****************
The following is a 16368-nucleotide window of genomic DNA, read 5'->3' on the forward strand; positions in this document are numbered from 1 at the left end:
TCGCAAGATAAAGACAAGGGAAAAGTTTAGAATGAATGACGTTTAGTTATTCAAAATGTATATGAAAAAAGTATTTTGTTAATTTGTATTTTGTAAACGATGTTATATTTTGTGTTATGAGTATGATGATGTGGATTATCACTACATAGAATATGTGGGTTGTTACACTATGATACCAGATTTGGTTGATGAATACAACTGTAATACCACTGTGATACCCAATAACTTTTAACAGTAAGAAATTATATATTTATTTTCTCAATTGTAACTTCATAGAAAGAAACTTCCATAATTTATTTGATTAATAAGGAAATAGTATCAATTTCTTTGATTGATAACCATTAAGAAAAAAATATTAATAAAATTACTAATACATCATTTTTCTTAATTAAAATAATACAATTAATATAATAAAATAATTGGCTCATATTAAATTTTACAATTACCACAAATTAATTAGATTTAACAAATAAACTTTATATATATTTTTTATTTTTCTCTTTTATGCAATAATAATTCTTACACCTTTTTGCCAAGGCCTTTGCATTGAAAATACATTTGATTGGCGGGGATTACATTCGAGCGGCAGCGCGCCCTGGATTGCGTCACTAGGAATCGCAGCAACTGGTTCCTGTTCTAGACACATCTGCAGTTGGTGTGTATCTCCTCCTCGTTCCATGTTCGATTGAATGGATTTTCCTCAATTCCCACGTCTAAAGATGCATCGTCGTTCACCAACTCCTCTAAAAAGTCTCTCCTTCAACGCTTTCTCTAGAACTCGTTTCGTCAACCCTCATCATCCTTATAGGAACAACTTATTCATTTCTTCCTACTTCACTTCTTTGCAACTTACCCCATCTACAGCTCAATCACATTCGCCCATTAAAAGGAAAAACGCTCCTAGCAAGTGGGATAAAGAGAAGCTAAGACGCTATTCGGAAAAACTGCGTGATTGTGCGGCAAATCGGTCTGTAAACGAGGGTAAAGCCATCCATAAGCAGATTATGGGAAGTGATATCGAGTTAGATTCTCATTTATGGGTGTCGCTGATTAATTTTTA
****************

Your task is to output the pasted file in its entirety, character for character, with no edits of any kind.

The following is a 16368-nucleotide window of genomic DNA, read 5'->3' on the forward strand; positions in this document are numbered from 1 at the left end:
TCGCAAGATAAAGACAAGGGAAAAGTTTAGAATGAATGACGTTTAGTTATTCAAAATGTATATGAAAAAAGTATTTTGTTAATTTGTATTTTGTAAACGATGTTATATTTTGTGTTATGAGTATGATGATGTGGATTATCACTACATAGAATATGTGGGTTGTTACACTATGATACCAGATTTGGTTGATGAATACAACTGTAATACCACTGTGATACCCAATAACTTTTAACAGTAAGAAATTATATATTTATTTTCTCAATTGTAACTTCATAGAAAGAAACTTCCATAATTTATTTGATTAATAAGGAAATAGTATCAATTTCTTTGATTGATAACCATTAAGAAAAAAATATTAATAAAATTACTAATACATCATTTTTCTTAATTAAAATAATACAATTAATATAATAAAATAATTGGCTCATATTAAATTTTACAATTACCACAAATTAATTAGATTTAACAAATAAACTTTATATATATTTTTTATTTTTCTCTTTTATGCAATAATAATTCTTACACCTTTTTGCCAAGGCCTTTGCATTGAAAATACATTTGATTGGCGGGGATTACATTCGAGCGGCAGCGCGCCCTGGATTGCGTCACTAGGAATCGCAGCAACTGGTTCCTGTTCTAGACACATCTGCAGTTGGTGTGTATCTCCTCCTCGTTCCATGTTCGATTGAATGGATTTTCCTCAATTCCCACGTCTAAAGATGCATCGTCGTTCACCAACTCCTCTAAAAAGTCTCTCCTTCAACGCTTTCTCTAGAACTCGTTTCGTCAACCCTCATCATCCTTATAGGAACAACTTATTCATTTCTTCCTACTTCACTTCTTTGCAACTTACCCCATCTACAGCTCAATCACATTCGCCCATTAAAAGGAAAAACGCTCCTAGCAAGTGGGATAAAGAGAAGCTAAGACGCTATTCGGAAAAACTGCGTGATTGTGCGGCAAATCGGTCTGTAAACGAGGGTAAAGCCATCCATAAGCAGATTATGGGAAGTGATATCGAGTTAGATTCTCATTTATGGGTGTCGCTGATTAATTTTTA